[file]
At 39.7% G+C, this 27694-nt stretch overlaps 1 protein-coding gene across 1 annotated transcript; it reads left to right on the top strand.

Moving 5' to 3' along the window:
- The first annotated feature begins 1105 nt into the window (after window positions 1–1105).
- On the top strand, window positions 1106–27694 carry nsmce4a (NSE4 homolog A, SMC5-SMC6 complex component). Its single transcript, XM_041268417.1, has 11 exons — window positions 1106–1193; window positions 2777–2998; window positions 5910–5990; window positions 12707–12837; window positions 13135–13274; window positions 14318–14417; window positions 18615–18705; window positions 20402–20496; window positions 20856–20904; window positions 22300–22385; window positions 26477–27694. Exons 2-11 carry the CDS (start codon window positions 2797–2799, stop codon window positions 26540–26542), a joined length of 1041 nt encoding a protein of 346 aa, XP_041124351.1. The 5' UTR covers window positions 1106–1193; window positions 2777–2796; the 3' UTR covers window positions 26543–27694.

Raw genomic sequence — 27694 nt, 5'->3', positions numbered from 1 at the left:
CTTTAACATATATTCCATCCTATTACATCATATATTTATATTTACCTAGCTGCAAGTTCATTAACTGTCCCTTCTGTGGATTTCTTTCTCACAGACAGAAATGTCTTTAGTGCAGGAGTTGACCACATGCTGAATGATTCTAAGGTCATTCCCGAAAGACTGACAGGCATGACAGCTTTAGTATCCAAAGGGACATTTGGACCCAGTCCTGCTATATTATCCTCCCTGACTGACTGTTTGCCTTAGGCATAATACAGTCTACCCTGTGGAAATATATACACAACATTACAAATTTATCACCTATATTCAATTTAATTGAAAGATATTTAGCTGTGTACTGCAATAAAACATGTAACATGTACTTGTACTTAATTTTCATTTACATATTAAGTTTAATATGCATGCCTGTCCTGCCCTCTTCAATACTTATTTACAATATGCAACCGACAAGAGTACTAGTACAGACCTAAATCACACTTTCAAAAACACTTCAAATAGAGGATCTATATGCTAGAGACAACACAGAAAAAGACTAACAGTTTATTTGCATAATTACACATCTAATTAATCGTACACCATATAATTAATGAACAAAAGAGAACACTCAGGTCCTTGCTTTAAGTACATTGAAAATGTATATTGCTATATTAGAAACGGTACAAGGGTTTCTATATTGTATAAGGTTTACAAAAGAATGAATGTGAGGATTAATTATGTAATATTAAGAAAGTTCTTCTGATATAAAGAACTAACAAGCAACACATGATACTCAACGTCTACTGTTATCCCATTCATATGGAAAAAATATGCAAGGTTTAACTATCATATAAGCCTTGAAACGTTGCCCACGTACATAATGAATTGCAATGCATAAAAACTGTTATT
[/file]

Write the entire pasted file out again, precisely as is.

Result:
At 39.7% G+C, this 27694-nt stretch overlaps 1 protein-coding gene across 1 annotated transcript; it reads left to right on the top strand.

Moving 5' to 3' along the window:
- The first annotated feature begins 1105 nt into the window (after window positions 1–1105).
- On the top strand, window positions 1106–27694 carry nsmce4a (NSE4 homolog A, SMC5-SMC6 complex component). Its single transcript, XM_041268417.1, has 11 exons — window positions 1106–1193; window positions 2777–2998; window positions 5910–5990; window positions 12707–12837; window positions 13135–13274; window positions 14318–14417; window positions 18615–18705; window positions 20402–20496; window positions 20856–20904; window positions 22300–22385; window positions 26477–27694. Exons 2-11 carry the CDS (start codon window positions 2797–2799, stop codon window positions 26540–26542), a joined length of 1041 nt encoding a protein of 346 aa, XP_041124351.1. The 5' UTR covers window positions 1106–1193; window positions 2777–2796; the 3' UTR covers window positions 26543–27694.

Raw genomic sequence — 27694 nt, 5'->3', positions numbered from 1 at the left:
CTTTAACATATATTCCATCCTATTACATCATATATTTATATTTACCTAGCTGCAAGTTCATTAACTGTCCCTTCTGTGGATTTCTTTCTCACAGACAGAAATGTCTTTAGTGCAGGAGTTGACCACATGCTGAATGATTCTAAGGTCATTCCCGAAAGACTGACAGGCATGACAGCTTTAGTATCCAAAGGGACATTTGGACCCAGTCCTGCTATATTATCCTCCCTGACTGACTGTTTGCCTTAGGCATAATACAGTCTACCCTGTGGAAATATATACACAACATTACAAATTTATCACCTATATTCAATTTAATTGAAAGATATTTAGCTGTGTACTGCAATAAAACATGTAACATGTACTTGTACTTAATTTTCATTTACATATTAAGTTTAATATGCATGCCTGTCCTGCCCTCTTCAATACTTATTTACAATATGCAACCGACAAGAGTACTAGTACAGACCTAAATCACACTTTCAAAAACACTTCAAATAGAGGATCTATATGCTAGAGACAACACAGAAAAAGACTAACAGTTTATTTGCATAATTACACATCTAATTAATCGTACACCATATAATTAATGAACAAAAGAGAACACTCAGGTCCTTGCTTTAAGTACATTGAAAATGTATATTGCTATATTAGAAACGGTACAAGGGTTTCTATATTGTATAAGGTTTACAAAAGAATGAATGTGAGGATTAATTATGTAATATTAAGAAAGTTCTTCTGATATAAAGAACTAACAAGCAACACATGATACTCAACGTCTACTGTTATCCCATTCATATGGAAAAAATATGCAAGGTTTAACTATCATATAAGCCTTGAAACGTTGCCCACGTACATAATGAATTGCAATGCATAAAAACTGTTATT